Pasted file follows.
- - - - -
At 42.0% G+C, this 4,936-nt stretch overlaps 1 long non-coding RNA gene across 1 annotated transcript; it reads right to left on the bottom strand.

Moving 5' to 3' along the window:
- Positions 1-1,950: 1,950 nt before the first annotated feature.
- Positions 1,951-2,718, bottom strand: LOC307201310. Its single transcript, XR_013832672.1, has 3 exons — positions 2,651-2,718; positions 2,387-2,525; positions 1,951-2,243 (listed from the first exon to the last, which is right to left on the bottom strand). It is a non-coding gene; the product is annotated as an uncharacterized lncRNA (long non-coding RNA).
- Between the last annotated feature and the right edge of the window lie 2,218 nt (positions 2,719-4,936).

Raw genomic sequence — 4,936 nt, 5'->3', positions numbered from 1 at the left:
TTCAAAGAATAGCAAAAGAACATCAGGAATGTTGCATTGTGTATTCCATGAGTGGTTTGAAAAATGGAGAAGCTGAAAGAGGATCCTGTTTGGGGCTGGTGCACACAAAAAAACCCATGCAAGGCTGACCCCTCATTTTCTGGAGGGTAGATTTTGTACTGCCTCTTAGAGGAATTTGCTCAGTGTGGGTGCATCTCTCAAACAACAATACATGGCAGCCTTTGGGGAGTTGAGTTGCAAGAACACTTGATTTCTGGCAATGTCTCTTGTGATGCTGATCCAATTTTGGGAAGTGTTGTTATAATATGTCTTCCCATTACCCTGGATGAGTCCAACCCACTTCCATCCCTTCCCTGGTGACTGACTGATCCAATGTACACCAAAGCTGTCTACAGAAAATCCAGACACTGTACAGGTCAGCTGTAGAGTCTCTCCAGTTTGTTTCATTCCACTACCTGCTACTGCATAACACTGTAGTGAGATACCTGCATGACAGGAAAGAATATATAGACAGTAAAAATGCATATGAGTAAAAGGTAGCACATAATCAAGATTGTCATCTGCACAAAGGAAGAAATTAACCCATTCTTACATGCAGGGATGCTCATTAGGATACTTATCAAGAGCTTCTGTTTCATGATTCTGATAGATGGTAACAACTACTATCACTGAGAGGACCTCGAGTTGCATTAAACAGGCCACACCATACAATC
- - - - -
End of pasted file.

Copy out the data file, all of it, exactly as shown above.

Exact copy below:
At 42.0% G+C, this 4,936-nt stretch overlaps 1 long non-coding RNA gene across 1 annotated transcript; it reads right to left on the bottom strand.

Moving 5' to 3' along the window:
- Positions 1-1,950: 1,950 nt before the first annotated feature.
- Positions 1,951-2,718, bottom strand: LOC307201310. Its single transcript, XR_013832672.1, has 3 exons — positions 2,651-2,718; positions 2,387-2,525; positions 1,951-2,243 (listed from the first exon to the last, which is right to left on the bottom strand). It is a non-coding gene; the product is annotated as an uncharacterized lncRNA (long non-coding RNA).
- Between the last annotated feature and the right edge of the window lie 2,218 nt (positions 2,719-4,936).

Raw genomic sequence — 4,936 nt, 5'->3', positions numbered from 1 at the left:
TTCAAAGAATAGCAAAAGAACATCAGGAATGTTGCATTGTGTATTCCATGAGTGGTTTGAAAAATGGAGAAGCTGAAAGAGGATCCTGTTTGGGGCTGGTGCACACAAAAAAACCCATGCAAGGCTGACCCCTCATTTTCTGGAGGGTAGATTTTGTACTGCCTCTTAGAGGAATTTGCTCAGTGTGGGTGCATCTCTCAAACAACAATACATGGCAGCCTTTGGGGAGTTGAGTTGCAAGAACACTTGATTTCTGGCAATGTCTCTTGTGATGCTGATCCAATTTTGGGAAGTGTTGTTATAATATGTCTTCCCATTACCCTGGATGAGTCCAACCCACTTCCATCCCTTCCCTGGTGACTGACTGATCCAATGTACACCAAAGCTGTCTACAGAAAATCCAGACACTGTACAGGTCAGCTGTAGAGTCTCTCCAGTTTGTTTCATTCCACTACCTGCTACTGCATAACACTGTAGTGAGATACCTGCATGACAGGAAAGAATATATAGACAGTAAAAATGCATATGAGTAAAAGGTAGCACATAATCAAGATTGTCATCTGCACAAAGGAAGAAATTAACCCATTCTTACATGCAGGGATGCTCATTAGGATACTTATCAAGAGCTTCTGTTTCATGATTCTGATAGATGGTAACAACTACTATCACTGAGAGGACCTCGAGTTGCATTAAACAGGCCACACCATACAATC